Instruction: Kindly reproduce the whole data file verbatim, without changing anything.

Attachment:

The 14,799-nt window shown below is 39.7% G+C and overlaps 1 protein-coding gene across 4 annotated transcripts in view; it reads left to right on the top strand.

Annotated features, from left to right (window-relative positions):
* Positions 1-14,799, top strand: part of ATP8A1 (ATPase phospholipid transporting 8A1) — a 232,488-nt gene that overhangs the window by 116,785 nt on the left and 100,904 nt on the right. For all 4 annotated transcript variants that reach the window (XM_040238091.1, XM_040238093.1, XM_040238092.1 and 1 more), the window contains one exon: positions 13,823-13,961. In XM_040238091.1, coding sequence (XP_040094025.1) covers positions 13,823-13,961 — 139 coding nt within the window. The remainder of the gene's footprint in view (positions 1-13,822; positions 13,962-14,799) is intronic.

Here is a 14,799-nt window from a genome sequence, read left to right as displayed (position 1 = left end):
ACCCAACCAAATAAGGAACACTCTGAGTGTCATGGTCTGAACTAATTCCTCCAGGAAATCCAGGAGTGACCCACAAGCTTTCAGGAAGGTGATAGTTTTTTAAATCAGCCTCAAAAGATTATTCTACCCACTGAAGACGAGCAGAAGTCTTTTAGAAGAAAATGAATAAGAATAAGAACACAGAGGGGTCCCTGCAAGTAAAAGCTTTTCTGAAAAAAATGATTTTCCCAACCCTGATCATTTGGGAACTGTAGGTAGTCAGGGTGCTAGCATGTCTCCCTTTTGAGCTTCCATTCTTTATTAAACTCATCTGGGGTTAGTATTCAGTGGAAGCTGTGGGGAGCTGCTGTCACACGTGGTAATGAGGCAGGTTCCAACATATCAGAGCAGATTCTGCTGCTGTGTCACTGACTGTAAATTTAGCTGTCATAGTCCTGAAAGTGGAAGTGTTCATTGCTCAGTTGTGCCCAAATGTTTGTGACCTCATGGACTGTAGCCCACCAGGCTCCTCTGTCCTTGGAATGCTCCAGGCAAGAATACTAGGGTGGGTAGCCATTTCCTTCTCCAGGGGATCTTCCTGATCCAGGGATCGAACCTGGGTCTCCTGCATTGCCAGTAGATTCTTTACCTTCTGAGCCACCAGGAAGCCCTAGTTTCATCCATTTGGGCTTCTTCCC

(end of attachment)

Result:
The 14,799-nt window shown below is 39.7% G+C and overlaps 1 protein-coding gene across 4 annotated transcripts in view; it reads left to right on the top strand.

Annotated features, from left to right (window-relative positions):
* Positions 1-14,799, top strand: part of ATP8A1 (ATPase phospholipid transporting 8A1) — a 232,488-nt gene that overhangs the window by 116,785 nt on the left and 100,904 nt on the right. For all 4 annotated transcript variants that reach the window (XM_040238091.1, XM_040238093.1, XM_040238092.1 and 1 more), the window contains one exon: positions 13,823-13,961. In XM_040238091.1, coding sequence (XP_040094025.1) covers positions 13,823-13,961 — 139 coding nt within the window. The remainder of the gene's footprint in view (positions 1-13,822; positions 13,962-14,799) is intronic.

Here is a 14,799-nt window from a genome sequence, read left to right as displayed (position 1 = left end):
ACCCAACCAAATAAGGAACACTCTGAGTGTCATGGTCTGAACTAATTCCTCCAGGAAATCCAGGAGTGACCCACAAGCTTTCAGGAAGGTGATAGTTTTTTAAATCAGCCTCAAAAGATTATTCTACCCACTGAAGACGAGCAGAAGTCTTTTAGAAGAAAATGAATAAGAATAAGAACACAGAGGGGTCCCTGCAAGTAAAAGCTTTTCTGAAAAAAATGATTTTCCCAACCCTGATCATTTGGGAACTGTAGGTAGTCAGGGTGCTAGCATGTCTCCCTTTTGAGCTTCCATTCTTTATTAAACTCATCTGGGGTTAGTATTCAGTGGAAGCTGTGGGGAGCTGCTGTCACACGTGGTAATGAGGCAGGTTCCAACATATCAGAGCAGATTCTGCTGCTGTGTCACTGACTGTAAATTTAGCTGTCATAGTCCTGAAAGTGGAAGTGTTCATTGCTCAGTTGTGCCCAAATGTTTGTGACCTCATGGACTGTAGCCCACCAGGCTCCTCTGTCCTTGGAATGCTCCAGGCAAGAATACTAGGGTGGGTAGCCATTTCCTTCTCCAGGGGATCTTCCTGATCCAGGGATCGAACCTGGGTCTCCTGCATTGCCAGTAGATTCTTTACCTTCTGAGCCACCAGGAAGCCCTAGTTTCATCCATTTGGGCTTCTTCCC